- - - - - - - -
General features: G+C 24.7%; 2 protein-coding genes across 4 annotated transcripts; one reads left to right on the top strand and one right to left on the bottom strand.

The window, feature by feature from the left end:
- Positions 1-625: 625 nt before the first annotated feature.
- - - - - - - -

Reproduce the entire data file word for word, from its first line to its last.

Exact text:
General features: G+C 24.7%; 2 protein-coding genes across 4 annotated transcripts; one reads left to right on the top strand and one right to left on the bottom strand.

The window, feature by feature from the left end:
- Positions 1-625: 625 nt before the first annotated feature.